The average recovery time for a bone fracture is six to eight weeks. However, timeframes will vary depending on your unique injury circumstances. For example, a wrist fracture could heal in four weeks. On the other hand, a leg fracture might take months to recover fully.
Dislocations can happen from a force pulling a bone out of its location. The most commonly occurring dislocation injuries are in larger joints like the hip and shoulder but can also happen in smaller areas like the thumb or finger. Such injuries are usually excruciating.
A person experiencing a dislocation injury may have symptoms like:
- Visual deformity
- Limited range of motion in the injured joint
- Instability of a joint
A doctor can diagnose a dislocated joint by examining the area and patient assessment. Additionally, X-rays can help a doctor see the degree of injury severity. Practitioners often use joint manipulation techniques to push bones back into place. One may require pain medication and rest to recover following relocation procedures. Finally, physical therapy can help restore joint strength after a car accident dislocation injury.
Torn ligaments, bones, and tendons might require a car accident victim to get surgery. However, most people can fully recover from a dislocation. Recovery time for a dislocation injury can take weeks to months.
Should impingements can result from repeated stress on a joining or blunt force trauma from a car collision. The collision force can cause the tendons and muscles in the shoulder to rub against the bone. If you experience any of the following symptoms, you may have a shoulder impingement:
- Pain that radiates from the arm to the shoulder
- Consistent pain in the shoulder
- Weakness in the arm and shoulder
Your doctor may ask you to perform a series of motions to check your shoulder movement. In addition, they may order an X-ray to exclude other possible shoulder injuries. If it turns out you have a shoulder impingement, you will need to rest it to avoid further injury or strain while it heals. Ice is also a standard treatment to help relieve swelling and stiffness. The most severe form of shoulder impingement is a torn rotator cuff, which would require surgery. Shoulder impingements take three to six months to heal.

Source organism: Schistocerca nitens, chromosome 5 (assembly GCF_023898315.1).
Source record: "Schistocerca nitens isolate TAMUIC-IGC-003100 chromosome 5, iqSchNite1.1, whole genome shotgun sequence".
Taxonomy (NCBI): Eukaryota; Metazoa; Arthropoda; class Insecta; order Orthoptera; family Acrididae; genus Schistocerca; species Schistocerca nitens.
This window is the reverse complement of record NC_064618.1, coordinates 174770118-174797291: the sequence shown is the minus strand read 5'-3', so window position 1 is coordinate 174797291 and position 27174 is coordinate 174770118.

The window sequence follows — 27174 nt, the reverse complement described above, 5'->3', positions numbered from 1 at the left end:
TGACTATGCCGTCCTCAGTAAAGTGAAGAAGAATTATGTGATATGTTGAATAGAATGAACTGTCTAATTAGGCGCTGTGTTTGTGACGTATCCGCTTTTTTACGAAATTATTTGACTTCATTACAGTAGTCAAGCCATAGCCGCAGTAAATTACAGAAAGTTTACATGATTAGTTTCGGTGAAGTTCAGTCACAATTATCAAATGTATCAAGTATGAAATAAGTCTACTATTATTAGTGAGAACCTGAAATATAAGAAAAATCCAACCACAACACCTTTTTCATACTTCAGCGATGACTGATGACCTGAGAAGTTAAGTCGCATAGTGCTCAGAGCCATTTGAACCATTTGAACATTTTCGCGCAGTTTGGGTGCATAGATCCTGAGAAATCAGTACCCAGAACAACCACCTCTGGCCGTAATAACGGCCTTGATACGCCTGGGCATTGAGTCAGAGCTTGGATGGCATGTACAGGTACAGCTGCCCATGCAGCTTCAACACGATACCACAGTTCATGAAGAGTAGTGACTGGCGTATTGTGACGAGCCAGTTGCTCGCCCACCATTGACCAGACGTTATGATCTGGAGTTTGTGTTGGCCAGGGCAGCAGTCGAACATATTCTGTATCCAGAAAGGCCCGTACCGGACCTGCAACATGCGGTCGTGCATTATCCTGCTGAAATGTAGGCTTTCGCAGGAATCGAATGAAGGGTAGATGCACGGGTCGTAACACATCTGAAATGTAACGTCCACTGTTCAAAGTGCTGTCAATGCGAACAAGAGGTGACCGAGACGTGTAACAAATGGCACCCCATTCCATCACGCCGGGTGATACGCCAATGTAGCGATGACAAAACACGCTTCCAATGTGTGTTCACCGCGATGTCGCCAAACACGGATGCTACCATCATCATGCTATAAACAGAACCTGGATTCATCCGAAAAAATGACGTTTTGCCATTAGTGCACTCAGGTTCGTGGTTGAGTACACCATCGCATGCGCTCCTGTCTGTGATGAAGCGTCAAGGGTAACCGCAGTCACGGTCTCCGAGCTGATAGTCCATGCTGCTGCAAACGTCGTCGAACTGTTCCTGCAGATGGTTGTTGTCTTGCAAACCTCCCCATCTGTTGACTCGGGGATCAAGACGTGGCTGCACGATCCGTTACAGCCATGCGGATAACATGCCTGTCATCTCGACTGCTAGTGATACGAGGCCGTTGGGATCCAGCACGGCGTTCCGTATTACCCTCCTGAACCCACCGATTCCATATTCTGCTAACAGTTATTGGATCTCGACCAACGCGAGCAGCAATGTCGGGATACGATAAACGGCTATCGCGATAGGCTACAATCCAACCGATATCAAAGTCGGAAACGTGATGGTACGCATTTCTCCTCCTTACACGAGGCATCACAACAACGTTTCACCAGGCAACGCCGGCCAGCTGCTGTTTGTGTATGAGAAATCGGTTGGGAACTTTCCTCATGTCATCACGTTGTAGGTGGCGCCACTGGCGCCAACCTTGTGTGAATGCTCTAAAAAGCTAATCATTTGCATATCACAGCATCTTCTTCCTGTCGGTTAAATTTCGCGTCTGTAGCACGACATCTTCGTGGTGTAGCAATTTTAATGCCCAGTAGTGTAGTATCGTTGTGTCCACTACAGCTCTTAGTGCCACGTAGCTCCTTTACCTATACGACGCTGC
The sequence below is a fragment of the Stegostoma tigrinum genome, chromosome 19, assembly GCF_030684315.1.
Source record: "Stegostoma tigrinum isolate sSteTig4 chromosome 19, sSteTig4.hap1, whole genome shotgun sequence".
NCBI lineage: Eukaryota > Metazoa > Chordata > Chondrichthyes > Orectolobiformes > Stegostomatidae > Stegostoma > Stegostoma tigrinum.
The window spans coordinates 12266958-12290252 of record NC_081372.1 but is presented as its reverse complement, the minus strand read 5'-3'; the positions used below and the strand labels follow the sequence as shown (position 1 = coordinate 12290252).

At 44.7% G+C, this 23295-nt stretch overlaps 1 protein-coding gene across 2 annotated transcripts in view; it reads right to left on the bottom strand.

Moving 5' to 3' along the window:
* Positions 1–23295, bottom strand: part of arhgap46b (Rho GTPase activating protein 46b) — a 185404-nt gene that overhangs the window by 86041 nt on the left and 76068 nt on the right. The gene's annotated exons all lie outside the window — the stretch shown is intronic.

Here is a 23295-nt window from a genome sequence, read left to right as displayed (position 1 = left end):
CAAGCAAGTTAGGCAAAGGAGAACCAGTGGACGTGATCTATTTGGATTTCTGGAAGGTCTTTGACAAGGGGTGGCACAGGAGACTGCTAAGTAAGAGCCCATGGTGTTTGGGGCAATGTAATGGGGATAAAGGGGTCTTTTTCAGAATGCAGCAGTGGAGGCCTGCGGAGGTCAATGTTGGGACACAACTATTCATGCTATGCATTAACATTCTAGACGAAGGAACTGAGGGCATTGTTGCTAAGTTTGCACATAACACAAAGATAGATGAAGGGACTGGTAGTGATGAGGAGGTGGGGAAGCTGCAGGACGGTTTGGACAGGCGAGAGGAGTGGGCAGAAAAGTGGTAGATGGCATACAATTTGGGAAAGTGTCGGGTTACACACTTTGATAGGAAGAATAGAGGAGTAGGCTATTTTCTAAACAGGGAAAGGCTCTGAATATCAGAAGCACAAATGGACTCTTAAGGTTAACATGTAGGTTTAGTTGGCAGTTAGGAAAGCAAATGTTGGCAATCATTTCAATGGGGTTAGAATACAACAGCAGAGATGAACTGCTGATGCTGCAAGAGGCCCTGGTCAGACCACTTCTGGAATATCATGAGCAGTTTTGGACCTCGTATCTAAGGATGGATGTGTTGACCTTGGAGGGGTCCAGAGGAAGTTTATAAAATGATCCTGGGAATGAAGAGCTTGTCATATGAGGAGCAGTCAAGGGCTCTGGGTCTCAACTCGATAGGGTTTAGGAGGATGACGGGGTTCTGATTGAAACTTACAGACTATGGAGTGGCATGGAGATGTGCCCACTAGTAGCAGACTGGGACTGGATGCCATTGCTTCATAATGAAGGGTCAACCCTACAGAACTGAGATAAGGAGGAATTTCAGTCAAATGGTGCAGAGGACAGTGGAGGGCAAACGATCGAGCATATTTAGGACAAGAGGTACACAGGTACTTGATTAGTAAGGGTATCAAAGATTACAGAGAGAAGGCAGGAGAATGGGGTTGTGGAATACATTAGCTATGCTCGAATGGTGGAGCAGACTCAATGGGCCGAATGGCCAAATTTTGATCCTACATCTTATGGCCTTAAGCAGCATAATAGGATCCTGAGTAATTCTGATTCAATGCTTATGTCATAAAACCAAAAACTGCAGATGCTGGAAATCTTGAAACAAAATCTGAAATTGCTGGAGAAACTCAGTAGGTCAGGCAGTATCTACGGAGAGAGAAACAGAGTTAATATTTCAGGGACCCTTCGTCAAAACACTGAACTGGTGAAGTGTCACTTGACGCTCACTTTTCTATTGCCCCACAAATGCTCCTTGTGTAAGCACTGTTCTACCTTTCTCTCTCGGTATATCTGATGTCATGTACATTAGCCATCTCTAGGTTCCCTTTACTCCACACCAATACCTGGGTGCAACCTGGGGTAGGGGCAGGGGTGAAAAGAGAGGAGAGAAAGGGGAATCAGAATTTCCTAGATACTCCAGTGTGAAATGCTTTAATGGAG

Spinal Cord Injuries
Spinal cord injuries are common in car accidents and can cause discomfort and inconvenience for the patient. Spinal cord injuries happen when the crash fore causes spinal cushions to tear, weakening the buffer between vertebrae.
Herniated discs are one of the most common car accident-related spinal cord injuries. They are also known as slipped, bulging, or ruptured discs. They most commonly happen in the lower back but can occur in the neck too.
A lower back injury may present as:
- Tingling or numbness in the legs and feet
- Lower back pain
Herniated disc symptoms include:
- Pain between the shoulders
- Pain while turning or bending the neck
- Pain that extends from the neck to the arms and hands
- Neck pain
- Numbness or tingling in the arms
A doctor may use X-Rays, MRI, CT scan, or EMG to diagnose a herniated disc. They may also perform tests to assess pain levels, muscle reflexes, strength, and sensations of the injury site. Treatment for a herniated disc can include pain relievers and physical therapy.
Healing time for herniated discs is usually around four weeks, but it can take longer. In addition, the patient might require surgery if the car accident caused a severely herniated disc.
A Meniscus, or knee tear, is an injury from twisting or trauma to the meniscus. This is a C-shaped part of the cartilage in the knee that absorbs shock between the upper and lower leg bones. Meniscus tears can become severe if gone undetected, which is typical because meniscus tears can present no symptoms at all. However, if you do have symptoms, they might include the following:
- Stiffness and swelling in the knee area
- Collapsing of the knee
- The knee giving out
- Popping sounds or sensations in the knee
- Difficulty bearing weight on the knee
A doctor may recommend that you rest your knee or use crutches or a knee brace after the car accident. They may also advise you to prop the leg. Pain medication and physical therapy are also commonly used to treat a torn meniscus. A drastic tear might require arthroscopic surgery to repair the meniscus. A torn meniscus usually takes a few weeks to a few months to heal.
When Should you Seek Medical Car for Car Accident Injuries?
You should seek medical care as soon as possible after the accident. Your well-being and safety after a car accident should be the top priority. If you are injured at the scene, ask someone nearby to call 911. Even if you don’t have obvious signs of injury after an accident, it’s still a good idea to see a doctor. Sometimes the adrenaline from the crash trauma can mask the actual pain. That’s because adrenaline initiates your body’s fight or flight response, so you get a sudden burst of energy that will mute your pain. However, you will feel the pain once the adrenaline wears off. After seeking medically necessary medical care, contact an experienced Denver Personal Injury Lawyer.
Contact a Denver Car Accident Lawyer Today
If you were injured in an accident caused by someone else’s negligence, you should not have to bear the consequences alone. Additionally, you can seek compensation for your injuries.
Our Denver Personal Injury Lawyers and legal team have the skill, experience, and resources to fight for you. In addition, we have medical professionals in our network who can testify on your behalf if your case goes to court. Finally, we will happily discuss your case details during your free, no-risk initial consultation.
Contact us today to schedule your free initial consultation, or call 720-500-HURT.